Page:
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AGILE 2010

The 13th AGILE International Conference on Geographic Information Science.

Keynote Speaker Michael Batty

Michael Batty photo CASA, UCL, 1-19 Torrington Place, London WC1E 6BT, UK
Tel. (44) 207 679 1781,

Title: Visual Simulation: The SIMULACRA Models of Greater London


We are building an integrated quasi-dynamic model for Greater London and the Thames Gateway as part of an effort to develop models for simulating the impact of changes in spatial behaviours over relatively long time periods from 50 to 100 years. This model is part of our interest in assessing the impact of dramatic shifts in the costs of energy related to travel and residential development on the location of population and employment. Such changes are part and parcel of the effects of climate change, aging and resources depletion and substitution in the energy sector which are forecast to have a significant impact on location and spatial interaction patterns during the rest of this century. The model as it is currently designed is a cross-sectional, hence static residential location model incorporating four modes of transport which reflect the cost of travel and the income budgets of populations with respect to house prices and travel costs. This is in one sense simply one of the many modules that we will be extending to other sectors of the urban system as the suite of models, that we have entitled SIMULACRA, is developed. This first model is currently in pilot form for Greater London which is comprised of 600 or so spatial units (wards) and is structured so that it can be driven visually by an expert user from the desktop. It has links to external web-based visualization software so that it can be demonstrated effectively to stakeholders and it is currently part of the integrated assessment of climate change in the London region being developed in the Tyndall Centre for Climate Change Cities project and its successor ARCADIA (Dawson et al., 2009). In this paper, we will outline the mathematical structure of the model, develop its algorithmic basis, explore the visual basis to the simulation, and illustrate how it can be used to enable users to make predictions of future residential population in the London region, on-the-fly so-to-speak. The current version is a pilot and it is intended to develop at least two other versions of a much more comprehensive quasi-dynamic structure for a wider area than Greater London, comprising some 2000 or so zones in the metro south-east of England, embedding these versions into the London database that we in CASA are constructing, and relating this to various web-based services that we are developing for visualisation.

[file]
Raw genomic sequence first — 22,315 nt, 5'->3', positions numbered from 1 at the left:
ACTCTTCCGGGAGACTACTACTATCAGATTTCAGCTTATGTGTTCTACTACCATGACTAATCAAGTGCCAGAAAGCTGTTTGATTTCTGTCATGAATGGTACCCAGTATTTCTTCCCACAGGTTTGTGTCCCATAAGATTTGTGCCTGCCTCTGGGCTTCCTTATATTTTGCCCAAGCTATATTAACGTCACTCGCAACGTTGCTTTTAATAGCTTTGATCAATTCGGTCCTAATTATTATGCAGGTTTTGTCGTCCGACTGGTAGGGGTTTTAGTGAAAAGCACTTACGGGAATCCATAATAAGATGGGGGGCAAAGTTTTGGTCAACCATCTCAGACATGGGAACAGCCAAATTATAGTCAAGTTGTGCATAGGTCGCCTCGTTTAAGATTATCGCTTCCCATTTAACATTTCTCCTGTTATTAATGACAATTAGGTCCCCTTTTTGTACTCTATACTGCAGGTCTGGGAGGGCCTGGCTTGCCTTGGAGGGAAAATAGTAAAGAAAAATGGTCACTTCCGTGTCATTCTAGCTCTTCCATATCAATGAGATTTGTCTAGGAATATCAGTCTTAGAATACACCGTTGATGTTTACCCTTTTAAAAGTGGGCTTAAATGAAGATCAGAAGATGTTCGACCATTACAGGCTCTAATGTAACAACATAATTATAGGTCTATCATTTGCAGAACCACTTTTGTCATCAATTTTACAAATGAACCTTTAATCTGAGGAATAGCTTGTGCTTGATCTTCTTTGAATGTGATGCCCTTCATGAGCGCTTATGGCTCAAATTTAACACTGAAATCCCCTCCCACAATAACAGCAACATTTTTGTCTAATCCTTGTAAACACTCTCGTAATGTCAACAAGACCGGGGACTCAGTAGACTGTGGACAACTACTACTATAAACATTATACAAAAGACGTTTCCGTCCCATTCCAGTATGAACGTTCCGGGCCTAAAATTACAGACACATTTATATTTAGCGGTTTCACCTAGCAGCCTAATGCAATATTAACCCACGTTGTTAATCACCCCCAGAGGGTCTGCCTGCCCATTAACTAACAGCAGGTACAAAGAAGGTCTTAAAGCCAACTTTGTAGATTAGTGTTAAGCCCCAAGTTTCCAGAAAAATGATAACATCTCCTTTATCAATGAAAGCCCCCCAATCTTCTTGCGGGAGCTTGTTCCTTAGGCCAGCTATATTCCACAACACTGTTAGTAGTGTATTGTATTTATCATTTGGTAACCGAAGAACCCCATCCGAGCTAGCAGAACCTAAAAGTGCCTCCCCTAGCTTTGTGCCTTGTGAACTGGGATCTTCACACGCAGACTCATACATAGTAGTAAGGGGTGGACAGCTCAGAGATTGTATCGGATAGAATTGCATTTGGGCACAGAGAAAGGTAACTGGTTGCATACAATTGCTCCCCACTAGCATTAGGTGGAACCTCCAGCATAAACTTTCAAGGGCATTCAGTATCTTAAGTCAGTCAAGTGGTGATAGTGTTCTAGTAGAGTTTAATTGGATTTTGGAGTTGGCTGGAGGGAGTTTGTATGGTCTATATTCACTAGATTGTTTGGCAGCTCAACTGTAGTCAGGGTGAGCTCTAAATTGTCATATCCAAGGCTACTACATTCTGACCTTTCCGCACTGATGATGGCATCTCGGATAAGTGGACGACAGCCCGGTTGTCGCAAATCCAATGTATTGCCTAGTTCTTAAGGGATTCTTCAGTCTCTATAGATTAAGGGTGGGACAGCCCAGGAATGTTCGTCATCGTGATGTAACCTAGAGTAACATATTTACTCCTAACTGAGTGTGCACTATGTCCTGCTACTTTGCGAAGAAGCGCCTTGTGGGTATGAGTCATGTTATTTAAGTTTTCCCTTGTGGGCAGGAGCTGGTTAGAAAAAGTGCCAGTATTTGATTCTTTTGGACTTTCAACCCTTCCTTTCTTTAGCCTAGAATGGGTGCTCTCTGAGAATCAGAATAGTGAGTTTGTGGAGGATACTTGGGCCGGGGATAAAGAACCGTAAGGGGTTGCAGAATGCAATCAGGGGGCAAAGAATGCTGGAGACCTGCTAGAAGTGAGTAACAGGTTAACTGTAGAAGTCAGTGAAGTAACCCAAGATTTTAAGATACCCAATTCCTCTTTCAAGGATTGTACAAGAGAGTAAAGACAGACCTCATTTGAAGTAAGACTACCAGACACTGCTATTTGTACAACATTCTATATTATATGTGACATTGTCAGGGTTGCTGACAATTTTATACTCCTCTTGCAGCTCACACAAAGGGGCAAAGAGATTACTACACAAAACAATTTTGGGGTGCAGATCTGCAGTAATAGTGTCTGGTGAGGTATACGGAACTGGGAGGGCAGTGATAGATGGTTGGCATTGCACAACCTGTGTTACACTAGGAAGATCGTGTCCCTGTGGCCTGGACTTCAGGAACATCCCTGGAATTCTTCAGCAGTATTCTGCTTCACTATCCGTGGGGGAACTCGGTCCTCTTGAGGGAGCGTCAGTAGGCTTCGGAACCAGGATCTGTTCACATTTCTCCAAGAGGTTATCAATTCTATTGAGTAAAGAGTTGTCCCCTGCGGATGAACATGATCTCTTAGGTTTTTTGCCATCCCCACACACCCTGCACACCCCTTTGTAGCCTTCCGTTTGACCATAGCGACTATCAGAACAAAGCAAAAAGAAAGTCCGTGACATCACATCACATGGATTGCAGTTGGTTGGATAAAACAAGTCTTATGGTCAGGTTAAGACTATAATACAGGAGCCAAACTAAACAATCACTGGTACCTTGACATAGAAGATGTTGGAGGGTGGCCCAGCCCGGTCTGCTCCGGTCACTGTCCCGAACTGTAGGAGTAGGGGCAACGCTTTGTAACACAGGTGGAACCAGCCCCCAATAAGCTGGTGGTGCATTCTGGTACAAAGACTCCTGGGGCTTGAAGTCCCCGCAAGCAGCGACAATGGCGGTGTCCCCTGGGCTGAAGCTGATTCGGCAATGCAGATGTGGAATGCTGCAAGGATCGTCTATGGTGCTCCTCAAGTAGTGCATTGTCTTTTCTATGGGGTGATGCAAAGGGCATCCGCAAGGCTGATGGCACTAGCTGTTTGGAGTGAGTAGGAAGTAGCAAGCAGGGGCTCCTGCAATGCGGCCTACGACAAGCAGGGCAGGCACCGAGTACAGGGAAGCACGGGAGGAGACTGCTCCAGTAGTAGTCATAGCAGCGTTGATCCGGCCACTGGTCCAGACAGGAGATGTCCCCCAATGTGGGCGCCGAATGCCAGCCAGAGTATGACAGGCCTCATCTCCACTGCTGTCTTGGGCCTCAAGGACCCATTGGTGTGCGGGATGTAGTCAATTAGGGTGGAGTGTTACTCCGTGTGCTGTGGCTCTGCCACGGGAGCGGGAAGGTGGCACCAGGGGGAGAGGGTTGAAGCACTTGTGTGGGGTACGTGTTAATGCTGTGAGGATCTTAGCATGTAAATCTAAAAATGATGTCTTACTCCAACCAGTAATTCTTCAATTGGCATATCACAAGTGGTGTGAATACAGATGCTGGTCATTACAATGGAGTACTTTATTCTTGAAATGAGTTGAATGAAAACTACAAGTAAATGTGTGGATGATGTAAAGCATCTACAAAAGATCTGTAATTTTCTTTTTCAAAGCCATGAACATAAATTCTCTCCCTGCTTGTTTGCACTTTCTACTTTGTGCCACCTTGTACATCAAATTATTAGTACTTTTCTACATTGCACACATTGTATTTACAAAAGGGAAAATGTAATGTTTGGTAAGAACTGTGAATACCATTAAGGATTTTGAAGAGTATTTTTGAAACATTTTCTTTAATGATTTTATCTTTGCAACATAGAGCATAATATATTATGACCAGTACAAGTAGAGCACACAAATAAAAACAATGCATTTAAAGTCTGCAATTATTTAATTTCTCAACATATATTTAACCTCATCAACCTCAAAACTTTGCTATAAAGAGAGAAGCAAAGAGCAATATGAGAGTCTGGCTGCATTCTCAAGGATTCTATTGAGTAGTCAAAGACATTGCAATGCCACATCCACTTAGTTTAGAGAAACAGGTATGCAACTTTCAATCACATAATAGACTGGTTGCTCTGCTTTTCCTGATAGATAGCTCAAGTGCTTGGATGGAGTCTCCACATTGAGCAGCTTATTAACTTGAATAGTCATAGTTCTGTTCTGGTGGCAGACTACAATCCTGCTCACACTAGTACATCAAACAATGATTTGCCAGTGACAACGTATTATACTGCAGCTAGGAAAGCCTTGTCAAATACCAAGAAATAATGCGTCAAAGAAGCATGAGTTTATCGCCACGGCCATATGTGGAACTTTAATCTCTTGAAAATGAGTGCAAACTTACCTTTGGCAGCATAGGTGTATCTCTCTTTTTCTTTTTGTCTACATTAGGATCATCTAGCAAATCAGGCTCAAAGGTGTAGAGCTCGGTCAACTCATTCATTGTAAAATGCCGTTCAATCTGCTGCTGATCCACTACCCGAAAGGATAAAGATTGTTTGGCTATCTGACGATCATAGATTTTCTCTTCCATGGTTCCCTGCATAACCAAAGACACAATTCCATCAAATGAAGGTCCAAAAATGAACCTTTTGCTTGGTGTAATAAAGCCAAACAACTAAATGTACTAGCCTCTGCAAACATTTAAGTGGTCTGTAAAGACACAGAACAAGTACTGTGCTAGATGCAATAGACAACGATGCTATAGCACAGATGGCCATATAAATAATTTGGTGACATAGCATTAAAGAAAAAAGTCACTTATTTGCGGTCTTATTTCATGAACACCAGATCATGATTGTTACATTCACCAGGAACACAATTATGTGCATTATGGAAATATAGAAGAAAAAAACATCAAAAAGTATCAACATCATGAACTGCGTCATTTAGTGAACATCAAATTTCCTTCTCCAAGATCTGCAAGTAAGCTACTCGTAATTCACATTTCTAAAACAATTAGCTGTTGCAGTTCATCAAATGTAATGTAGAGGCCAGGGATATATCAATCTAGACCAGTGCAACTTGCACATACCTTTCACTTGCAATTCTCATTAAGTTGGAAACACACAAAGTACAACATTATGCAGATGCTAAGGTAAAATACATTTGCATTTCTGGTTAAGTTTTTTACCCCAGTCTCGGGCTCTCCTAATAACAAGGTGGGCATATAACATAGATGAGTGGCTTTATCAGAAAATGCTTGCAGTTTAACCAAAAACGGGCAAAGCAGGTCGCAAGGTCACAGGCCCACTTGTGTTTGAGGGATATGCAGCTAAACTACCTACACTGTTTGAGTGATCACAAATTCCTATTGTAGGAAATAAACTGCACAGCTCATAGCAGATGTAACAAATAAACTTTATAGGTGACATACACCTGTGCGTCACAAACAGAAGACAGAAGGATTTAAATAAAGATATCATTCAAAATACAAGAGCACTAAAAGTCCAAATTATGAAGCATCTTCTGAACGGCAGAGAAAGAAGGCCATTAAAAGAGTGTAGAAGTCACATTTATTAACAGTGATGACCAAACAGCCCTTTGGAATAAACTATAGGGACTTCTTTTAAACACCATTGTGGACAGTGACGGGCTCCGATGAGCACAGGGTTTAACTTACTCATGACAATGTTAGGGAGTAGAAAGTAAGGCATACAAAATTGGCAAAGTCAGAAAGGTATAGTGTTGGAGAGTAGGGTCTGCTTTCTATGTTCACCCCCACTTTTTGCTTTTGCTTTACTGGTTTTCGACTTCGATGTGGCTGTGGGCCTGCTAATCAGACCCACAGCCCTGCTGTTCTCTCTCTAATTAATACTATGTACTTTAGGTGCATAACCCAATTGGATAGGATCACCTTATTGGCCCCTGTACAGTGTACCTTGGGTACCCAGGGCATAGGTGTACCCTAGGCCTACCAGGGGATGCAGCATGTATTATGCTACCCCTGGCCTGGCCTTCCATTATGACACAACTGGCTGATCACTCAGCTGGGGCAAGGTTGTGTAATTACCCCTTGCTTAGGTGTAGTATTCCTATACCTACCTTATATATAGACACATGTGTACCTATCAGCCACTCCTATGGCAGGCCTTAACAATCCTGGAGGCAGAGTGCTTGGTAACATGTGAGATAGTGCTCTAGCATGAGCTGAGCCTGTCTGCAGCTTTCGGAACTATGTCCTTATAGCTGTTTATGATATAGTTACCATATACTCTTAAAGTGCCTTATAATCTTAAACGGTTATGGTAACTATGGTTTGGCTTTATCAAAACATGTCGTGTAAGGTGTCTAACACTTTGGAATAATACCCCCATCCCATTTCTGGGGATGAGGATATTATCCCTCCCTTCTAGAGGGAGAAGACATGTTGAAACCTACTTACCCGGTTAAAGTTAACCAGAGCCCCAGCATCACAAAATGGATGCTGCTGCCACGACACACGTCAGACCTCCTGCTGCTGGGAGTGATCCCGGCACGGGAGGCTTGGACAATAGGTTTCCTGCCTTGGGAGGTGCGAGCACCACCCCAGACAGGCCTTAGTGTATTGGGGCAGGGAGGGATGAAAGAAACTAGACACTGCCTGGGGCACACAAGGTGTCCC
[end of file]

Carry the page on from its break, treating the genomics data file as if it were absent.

Reference: Dawson R, Hall J, Barr S, Batty M, Bristow A, Carney S, Dagoumas A, Evans S, Ford, A, Harwatt H, Kohler J, Tight M, Walsh C, and Zanni A (2009) A Blueprint for the Integrated Assessment of Climate Change in Cities, in K. Tang (Editor) Green CITYnomics: The urban war against climate change. Greenleaf Publishing, Chippenham, UK, pp32-51.



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